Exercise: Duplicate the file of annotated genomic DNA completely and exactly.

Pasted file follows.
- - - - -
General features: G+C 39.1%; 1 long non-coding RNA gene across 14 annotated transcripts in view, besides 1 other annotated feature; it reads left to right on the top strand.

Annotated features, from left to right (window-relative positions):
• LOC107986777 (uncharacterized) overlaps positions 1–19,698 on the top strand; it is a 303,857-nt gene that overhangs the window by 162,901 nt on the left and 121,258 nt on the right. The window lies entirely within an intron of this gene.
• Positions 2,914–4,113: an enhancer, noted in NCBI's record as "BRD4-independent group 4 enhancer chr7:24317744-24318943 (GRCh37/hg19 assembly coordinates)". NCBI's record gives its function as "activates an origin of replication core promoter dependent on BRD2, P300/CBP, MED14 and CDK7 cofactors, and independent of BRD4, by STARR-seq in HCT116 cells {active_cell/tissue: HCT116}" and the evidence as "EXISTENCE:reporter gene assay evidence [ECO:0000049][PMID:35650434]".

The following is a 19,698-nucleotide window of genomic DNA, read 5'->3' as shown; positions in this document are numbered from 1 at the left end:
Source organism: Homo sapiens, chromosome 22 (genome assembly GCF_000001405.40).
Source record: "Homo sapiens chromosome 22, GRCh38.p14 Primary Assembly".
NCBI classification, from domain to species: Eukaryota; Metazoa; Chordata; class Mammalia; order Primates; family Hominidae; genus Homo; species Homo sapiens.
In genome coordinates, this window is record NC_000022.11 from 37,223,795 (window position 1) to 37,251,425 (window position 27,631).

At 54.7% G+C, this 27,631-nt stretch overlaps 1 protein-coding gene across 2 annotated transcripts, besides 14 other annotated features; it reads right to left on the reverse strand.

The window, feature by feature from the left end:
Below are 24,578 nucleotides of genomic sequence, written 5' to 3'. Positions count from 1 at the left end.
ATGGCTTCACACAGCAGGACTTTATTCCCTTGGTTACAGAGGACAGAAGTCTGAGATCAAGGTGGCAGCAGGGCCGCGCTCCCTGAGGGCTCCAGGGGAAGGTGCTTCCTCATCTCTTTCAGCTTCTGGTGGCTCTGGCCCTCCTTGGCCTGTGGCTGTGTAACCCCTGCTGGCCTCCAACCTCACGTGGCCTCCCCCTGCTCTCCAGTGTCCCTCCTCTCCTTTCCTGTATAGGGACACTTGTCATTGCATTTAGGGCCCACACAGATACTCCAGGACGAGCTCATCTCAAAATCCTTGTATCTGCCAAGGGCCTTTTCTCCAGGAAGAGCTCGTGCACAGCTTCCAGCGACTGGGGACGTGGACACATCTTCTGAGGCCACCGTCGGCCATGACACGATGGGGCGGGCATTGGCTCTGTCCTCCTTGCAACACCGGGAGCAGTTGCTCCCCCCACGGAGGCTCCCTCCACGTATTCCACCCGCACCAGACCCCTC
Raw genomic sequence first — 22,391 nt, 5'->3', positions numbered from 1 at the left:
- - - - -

General features: G+C 39.1%; 1 long non-coding RNA gene across 14 annotated transcripts in view, besides 1 other annotated feature; it reads left to right on the top strand.

Annotated features, from left to right (window-relative positions):
• LOC107986777 (uncharacterized) overlaps positions 1–19,698 on the top strand; it is a 303,857-nt gene that overhangs the window by 162,901 nt on the left and 121,258 nt on the right. The window lies entirely within an intron of this gene.
• Positions 2,914–4,113: an enhancer, noted in NCBI's record as "BRD4-independent group 4 enhancer chr7:24317744-24318943 (GRCh37/hg19 assembly coordinates)". NCBI's record gives its function as "activates an origin of replication core promoter dependent on BRD2, P300/CBP, MED14 and CDK7 cofactors, and independent of BRD4, by STARR-seq in HCT116 cells {active_cell/tissue: HCT116}" and the evidence as "EXISTENCE:reporter gene assay evidence [ECO:0000049][PMID:35650434]".

The following is a 19,698-nucleotide window of genomic DNA, read 5'->3' as shown; positions in this document are numbered from 1 at the left end:
Source organism: Homo sapiens, chromosome 22 (genome assembly GCF_000001405.40).
Source record: "Homo sapiens chromosome 22, GRCh38.p14 Primary Assembly".
NCBI classification, from domain to species: Eukaryota; Metazoa; Chordata; class Mammalia; order Primates; family Hominidae; genus Homo; species Homo sapiens.
In genome coordinates, this window is record NC_000022.11 from 37,223,795 (window position 1) to 37,251,425 (window position 27,631).

At 54.7% G+C, this 27,631-nt stretch overlaps 1 protein-coding gene across 2 annotated transcripts, besides 14 other annotated features; it reads right to left on the reverse strand.

The window, feature by feature from the left end:
Below are 24,578 nucleotides of genomic sequence, written 5' to 3'. Positions count from 1 at the left end.
ATGGCTTCACACAGCAGGACTTTATTCCCTTGGTTACAGAGGACAGAAGTCTGAGATCAAGGTGGCAGCAGGGCCGCGCTCCCTGAGGGCTCCAGGGGAAGGTGCTTCCTCATCTCTTTCAGCTTCTGGTGGCTCTGGCCCTCCTTGGCCTGTGGCTGTGTAACCCCTGCTGGCCTCCAACCTCACGTGGCCTCCCCCTGCTCTCCAGTGTCCCTCCTCTCCTTTCCTGTATAGGGACACTTGTCATTGCATTTAGGGCCCACACAGATACTCCAGGACGAGCTCATCTCAAAATCCTTGTATCTGCCAAGGGCCTTTTCTCCAGGAAGAGCTCGTGCACAGCTTCCAGCGACTGGGGACGTGGACACATCTTCTGAGGCCACCGTCGGCCATGACACGATGGGGCGGGCATTGGCTCTGTCCTCCTTGCAACACCGGGAGCAGTTGCTCCCCCCACGGAGGCTCCCTCCACGTATTCCACCCGCACCAGACCCCTC
Raw genomic sequence first — 22,391 nt, 5'->3', positions numbered from 1 at the left: